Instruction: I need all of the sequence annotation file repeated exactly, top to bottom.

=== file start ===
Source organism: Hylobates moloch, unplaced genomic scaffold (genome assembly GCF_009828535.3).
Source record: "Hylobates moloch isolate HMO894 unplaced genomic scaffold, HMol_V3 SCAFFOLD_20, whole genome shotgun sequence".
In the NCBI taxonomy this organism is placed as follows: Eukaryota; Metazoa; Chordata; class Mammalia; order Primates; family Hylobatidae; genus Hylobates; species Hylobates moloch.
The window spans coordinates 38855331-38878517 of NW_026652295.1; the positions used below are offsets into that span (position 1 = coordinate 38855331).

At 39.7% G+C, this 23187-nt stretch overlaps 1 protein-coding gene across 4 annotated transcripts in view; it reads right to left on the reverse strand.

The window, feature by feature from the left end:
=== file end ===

Source organism: Hylobates moloch, unplaced genomic scaffold (genome assembly GCF_009828535.3).
Source record: "Hylobates moloch isolate HMO894 unplaced genomic scaffold, HMol_V3 SCAFFOLD_20, whole genome shotgun sequence".
In the NCBI taxonomy this organism is placed as follows: Eukaryota; Metazoa; Chordata; class Mammalia; order Primates; family Hylobatidae; genus Hylobates; species Hylobates moloch.
The window spans coordinates 38855331-38878517 of NW_026652295.1; the positions used below are offsets into that span (position 1 = coordinate 38855331).

At 39.7% G+C, this 23187-nt stretch overlaps 1 protein-coding gene across 4 annotated transcripts in view; it reads right to left on the reverse strand.

The window, feature by feature from the left end: